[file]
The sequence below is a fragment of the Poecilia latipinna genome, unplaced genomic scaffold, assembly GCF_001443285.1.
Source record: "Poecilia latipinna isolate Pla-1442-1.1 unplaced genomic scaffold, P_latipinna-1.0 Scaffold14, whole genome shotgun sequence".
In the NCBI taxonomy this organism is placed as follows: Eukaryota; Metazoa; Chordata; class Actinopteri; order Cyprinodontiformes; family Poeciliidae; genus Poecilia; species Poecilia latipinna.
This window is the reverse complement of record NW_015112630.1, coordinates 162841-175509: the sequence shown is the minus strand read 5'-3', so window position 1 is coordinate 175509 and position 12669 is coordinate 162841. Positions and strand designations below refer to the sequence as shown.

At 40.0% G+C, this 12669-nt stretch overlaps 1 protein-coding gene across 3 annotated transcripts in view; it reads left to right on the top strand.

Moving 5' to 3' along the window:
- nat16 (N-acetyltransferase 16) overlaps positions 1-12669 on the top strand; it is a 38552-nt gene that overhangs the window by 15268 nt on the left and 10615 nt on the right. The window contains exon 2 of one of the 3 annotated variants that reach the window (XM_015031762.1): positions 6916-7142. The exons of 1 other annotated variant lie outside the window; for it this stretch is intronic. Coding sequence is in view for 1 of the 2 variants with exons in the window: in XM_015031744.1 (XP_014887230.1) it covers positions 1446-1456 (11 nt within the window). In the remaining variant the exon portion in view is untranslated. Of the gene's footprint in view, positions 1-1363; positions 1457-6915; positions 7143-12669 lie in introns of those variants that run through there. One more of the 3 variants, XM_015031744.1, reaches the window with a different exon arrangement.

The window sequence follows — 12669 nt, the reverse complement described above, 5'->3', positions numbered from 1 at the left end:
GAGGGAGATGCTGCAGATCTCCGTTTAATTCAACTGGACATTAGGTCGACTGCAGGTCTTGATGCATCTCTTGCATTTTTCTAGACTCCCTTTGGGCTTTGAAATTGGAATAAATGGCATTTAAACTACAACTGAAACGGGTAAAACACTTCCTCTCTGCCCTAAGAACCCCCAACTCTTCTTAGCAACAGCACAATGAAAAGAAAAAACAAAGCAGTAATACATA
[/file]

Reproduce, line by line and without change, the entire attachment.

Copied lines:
The sequence below is a fragment of the Poecilia latipinna genome, unplaced genomic scaffold, assembly GCF_001443285.1.
Source record: "Poecilia latipinna isolate Pla-1442-1.1 unplaced genomic scaffold, P_latipinna-1.0 Scaffold14, whole genome shotgun sequence".
In the NCBI taxonomy this organism is placed as follows: Eukaryota; Metazoa; Chordata; class Actinopteri; order Cyprinodontiformes; family Poeciliidae; genus Poecilia; species Poecilia latipinna.
This window is the reverse complement of record NW_015112630.1, coordinates 162841-175509: the sequence shown is the minus strand read 5'-3', so window position 1 is coordinate 175509 and position 12669 is coordinate 162841. Positions and strand designations below refer to the sequence as shown.

At 40.0% G+C, this 12669-nt stretch overlaps 1 protein-coding gene across 3 annotated transcripts in view; it reads left to right on the top strand.

Moving 5' to 3' along the window:
- nat16 (N-acetyltransferase 16) overlaps positions 1-12669 on the top strand; it is a 38552-nt gene that overhangs the window by 15268 nt on the left and 10615 nt on the right. The window contains exon 2 of one of the 3 annotated variants that reach the window (XM_015031762.1): positions 6916-7142. The exons of 1 other annotated variant lie outside the window; for it this stretch is intronic. Coding sequence is in view for 1 of the 2 variants with exons in the window: in XM_015031744.1 (XP_014887230.1) it covers positions 1446-1456 (11 nt within the window). In the remaining variant the exon portion in view is untranslated. Of the gene's footprint in view, positions 1-1363; positions 1457-6915; positions 7143-12669 lie in introns of those variants that run through there. One more of the 3 variants, XM_015031744.1, reaches the window with a different exon arrangement.

The window sequence follows — 12669 nt, the reverse complement described above, 5'->3', positions numbered from 1 at the left end:
GAGGGAGATGCTGCAGATCTCCGTTTAATTCAACTGGACATTAGGTCGACTGCAGGTCTTGATGCATCTCTTGCATTTTTCTAGACTCCCTTTGGGCTTTGAAATTGGAATAAATGGCATTTAAACTACAACTGAAACGGGTAAAACACTTCCTCTCTGCCCTAAGAACCCCCAACTCTTCTTAGCAACAGCACAATGAAAAGAAAAAACAAAGCAGTAATACATA